In the 2016-2017 academic year the ADA welcomed over 100 photobooks to the collection. This included historic and contemporary photobooks by individual artists such as Zalmaï Ahad, Barbara Bosworth, Alvin Langdon Coburn, Petra Barth, Andre Bradley, William Christenberry, Masahisa Fukase, Juan Giraldo, Meg Griffiths, Gregory Halpern, Justine Kurland, Susan Lipper, Mary Ellen Mark, Paula McCartney, Cristina de Middel, Nancy Rexroth, Alec Soth, Matjaz Tancic, Mickalene Thomas, Alex Webb and Rebecca Norris Webb.

The ADA also collects the complete output of several publishers who specialize in photobooks, including Aperture, Daylight Books, Horse and Buggy Press, and Radius Books.

All ADA photobooks are available to researchers in the Rubenstein Library.

Browse our photobook holdings in the online catalog >

Tales of Provenance: Una Vincenzo Revealed in Three Inscriptions

Post contributed by Liz Adams, Special Collections Cataloger

Cover of Knight Asrael: and Other Stories, written by Una Ashworth Taylor and newly cataloged as part of the Lisa Unger Baskin collection.

When I open books, one of my favorite things to do is look for small signs of its previous owners, its provenance: Was the book a gift, with a thoughtful note to the recipient? Did the owner write her name, big and bold, on a flyleaf? Sometimes there are so many signs that a separate story, that of the owner, begins to emerge. This was the case with Una Vincenzo, Lady Troubridge and her copy of Knight Asrael: and Other Stories, written by her aunt Una Ashworth Taylor.

Inscription by author Una Ashworth Taylor.

Una Vincenzo, Lady Troubridge was born in 1887 to a family steeped in literary culture. Not only did her aunt Una write Knight Asrael, but her other aunt Ida wrote several novels, contributed regularly to 19th century magazines, and published biographies on Lady Jane Gray, Queen Hortense, and Madame Roland (Palumbo-De Simone, 2004). Her grandfather, Sir Henry Taylor,  was a well-known dramatist and poet (Reger, 2004). This literary heritage is felt early on in Una Vincenzo’s copy of Knight Asrael. Una Ashworth Taylor wrote a deeply personal inscription to her nieces, one explicitly connecting baby Una and her older sister Violet to literature, to the power of reading:  “Here are your stories, Violet, for you to listen to now, to read to yourself soon, & to tell to baby when she is old enough to hear them. September-1889.”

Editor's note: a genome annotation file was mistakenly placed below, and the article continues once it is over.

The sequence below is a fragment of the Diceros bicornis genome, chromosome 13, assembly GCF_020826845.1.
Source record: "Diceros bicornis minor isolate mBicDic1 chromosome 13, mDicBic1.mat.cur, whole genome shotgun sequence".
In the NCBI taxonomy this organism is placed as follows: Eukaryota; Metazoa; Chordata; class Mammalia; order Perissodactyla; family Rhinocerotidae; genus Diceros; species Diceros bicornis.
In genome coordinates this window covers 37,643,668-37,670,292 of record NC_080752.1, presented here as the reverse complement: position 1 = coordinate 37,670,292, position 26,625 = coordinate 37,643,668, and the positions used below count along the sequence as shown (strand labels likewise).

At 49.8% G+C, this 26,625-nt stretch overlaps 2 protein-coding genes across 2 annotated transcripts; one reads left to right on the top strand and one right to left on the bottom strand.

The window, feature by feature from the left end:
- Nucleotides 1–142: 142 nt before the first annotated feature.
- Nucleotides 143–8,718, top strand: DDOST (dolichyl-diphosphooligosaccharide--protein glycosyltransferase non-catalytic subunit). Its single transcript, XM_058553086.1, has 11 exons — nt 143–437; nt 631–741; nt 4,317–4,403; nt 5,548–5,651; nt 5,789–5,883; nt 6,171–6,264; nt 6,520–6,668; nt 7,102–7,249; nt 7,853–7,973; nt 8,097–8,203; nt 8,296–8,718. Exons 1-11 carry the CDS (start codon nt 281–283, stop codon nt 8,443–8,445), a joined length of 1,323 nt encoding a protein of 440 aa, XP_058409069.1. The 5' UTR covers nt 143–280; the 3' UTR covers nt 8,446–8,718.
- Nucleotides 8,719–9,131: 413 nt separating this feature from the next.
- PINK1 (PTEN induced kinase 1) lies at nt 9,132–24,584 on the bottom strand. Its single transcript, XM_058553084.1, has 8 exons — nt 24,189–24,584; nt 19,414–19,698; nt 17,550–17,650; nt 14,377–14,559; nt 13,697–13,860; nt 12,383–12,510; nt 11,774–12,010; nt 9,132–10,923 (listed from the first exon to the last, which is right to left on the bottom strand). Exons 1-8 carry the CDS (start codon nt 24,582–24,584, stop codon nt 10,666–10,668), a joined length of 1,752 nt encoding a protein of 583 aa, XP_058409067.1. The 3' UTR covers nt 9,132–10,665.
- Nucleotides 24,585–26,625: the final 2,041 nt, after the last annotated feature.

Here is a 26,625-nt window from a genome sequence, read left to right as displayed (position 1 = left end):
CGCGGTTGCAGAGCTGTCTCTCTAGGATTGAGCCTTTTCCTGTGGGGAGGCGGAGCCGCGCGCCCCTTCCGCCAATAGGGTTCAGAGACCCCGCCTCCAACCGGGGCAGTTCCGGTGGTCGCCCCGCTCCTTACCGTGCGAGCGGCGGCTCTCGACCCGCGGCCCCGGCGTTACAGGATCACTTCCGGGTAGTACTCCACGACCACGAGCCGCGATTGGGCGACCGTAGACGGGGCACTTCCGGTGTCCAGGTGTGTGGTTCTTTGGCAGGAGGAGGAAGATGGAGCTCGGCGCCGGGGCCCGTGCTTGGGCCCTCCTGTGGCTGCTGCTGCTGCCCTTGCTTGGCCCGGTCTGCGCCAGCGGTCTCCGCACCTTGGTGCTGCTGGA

Although it’s unclear if Violet read the chivalric stories in Knight Asrael, Una seems to have, or at the very least, she enjoyed its opening pages. On the front pages of Knight Asrael, there are exuberant blue drawings, signed by their artist: U.T.

Drawings in the opening pages of Knight Asrael.

While these drawings might be some of the earliest known Una Vincenzo works, they are not the last: Una trained at the Royal College of Art, ultimately focusing on sculptural works (Ormrod, 1984, p. 29). A bust of the famed Russian ballet dancer Vaslav Nijinsky cast by Una now lives at the  Victoria and Albert Museum

Drawings in the opening pages of Knight Asrael.